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A fearless fighter who flew against missiles

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25th death anniversary of Wing commander Thejananda Thibbotumunuwe, RWP

By Admiral Ravindra  C Wijegunaratne

(Retired from Sri Lanka Navy) Former Chief of Defence Staff (An extract from book, ‘Read Between the Lines’)

Wing Commander T. C. B. J. Thibbotumunuwe, RWP was an Air Force transport (general duty) pilot, and we used to call him ‘Thibba’. He was a distinguished old boy of Ananda College, Colombo. Following in his elder brother’s footsteps, he joined the armed forces; his elder brother was in the Army and I have served under him in Mannar.

You will never forget Thibba’s face. He was rotund and always wore a charming smile. Thibba was a great transport pilot who usually flew AN-32 or Y8 aircraft. His main job was to carry troops and supplies from Ratmalana to the Palaly Air Base, Jaffna and transport military personnel going on leave from Palali to Ratmalana. He knew the importance of his task and always ensured that everyone waiting to go on leave, some after three months, would be taken care of. His job started at sunrise from Rathmalana, and he used to do three or four shuttles between Rathmalana and Palali until sunset.

There had been a number of incidents where brave Air Force pilots became victims of LTTE shoulder-fired Surface to Air Missile attacks at that time, but Thibba and colleagues never stopped maintaining the vital air link to the Jaffna peninsula by air.

There were no secure road links and sea transport was difficult and time-consuming. Sometimes it would take two days of sea passage from Trincomalee to KKS. So, flying even under missile threat was the only option available to transfer battle casualties from Jaffna to Colombo. Thibba was exposed to enemy missile threats at least six times a day when landing or taking off his transport aircraft at the Palaly airbase.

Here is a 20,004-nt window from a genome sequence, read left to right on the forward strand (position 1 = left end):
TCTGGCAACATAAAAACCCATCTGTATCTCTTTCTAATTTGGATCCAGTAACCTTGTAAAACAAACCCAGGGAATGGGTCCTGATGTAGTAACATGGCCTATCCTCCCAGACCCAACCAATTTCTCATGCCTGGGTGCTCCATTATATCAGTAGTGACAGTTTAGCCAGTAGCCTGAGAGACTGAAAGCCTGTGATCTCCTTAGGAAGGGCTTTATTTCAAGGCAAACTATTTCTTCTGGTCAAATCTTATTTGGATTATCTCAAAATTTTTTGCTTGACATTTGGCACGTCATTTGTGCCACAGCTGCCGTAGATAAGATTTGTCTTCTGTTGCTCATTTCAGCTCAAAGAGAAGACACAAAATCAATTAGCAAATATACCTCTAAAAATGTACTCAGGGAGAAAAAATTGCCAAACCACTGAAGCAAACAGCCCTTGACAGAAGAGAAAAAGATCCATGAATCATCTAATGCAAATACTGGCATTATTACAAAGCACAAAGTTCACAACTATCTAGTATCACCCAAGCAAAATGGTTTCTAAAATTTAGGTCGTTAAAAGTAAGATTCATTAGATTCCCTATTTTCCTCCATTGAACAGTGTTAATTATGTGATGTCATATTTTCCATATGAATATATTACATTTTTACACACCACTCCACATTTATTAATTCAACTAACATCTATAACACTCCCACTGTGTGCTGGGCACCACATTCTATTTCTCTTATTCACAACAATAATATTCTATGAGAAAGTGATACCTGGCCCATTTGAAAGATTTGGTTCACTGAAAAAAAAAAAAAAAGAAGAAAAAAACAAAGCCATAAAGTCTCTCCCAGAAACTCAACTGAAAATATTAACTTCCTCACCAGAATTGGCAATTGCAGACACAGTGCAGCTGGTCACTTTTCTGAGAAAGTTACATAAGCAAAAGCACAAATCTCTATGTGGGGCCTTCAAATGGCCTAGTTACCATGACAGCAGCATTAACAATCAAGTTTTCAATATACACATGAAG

Hundreds of brave soldiers who were severely injured during enemy confrontations were saved, thanks to Thibba. Whether seats were available in the aircraft or not, he never left me at Palaly and even took me in the cockpit a couple of times. He was such a nice person and true friend in uniform.

When I was in the Special Boat Squadron (SBS) in 1990s and flying from one place to another, more frequently to Colombo from Jaffna and back for important meetings/briefings and debriefings at the Naval Headquarters, Thibba used to tease me by saying I, as the SBS Commanding Officer was gaining more flying hours than he, as a pilot. That was Thibba! He was a jovial fellow who never knew what fear was.

I was once taking the last flight from Palaly to attend my son’s birthday. To my surprise, an SLAF vehicle was waiting to take me home when we landed at the Ratmalana Air Base late on that evening. Thibba had arranged for my transport in consultation with the SLAF Base Commander, Ratmalana. That’s how Thibba showed that he cared for his friends. A true friend understands family values!

Thibba had three sons named Menuka, Diluka and Chamika. He was not fortunate enough to see his younger son, who was born in April 1996. They are lovely children and he was so proud of them.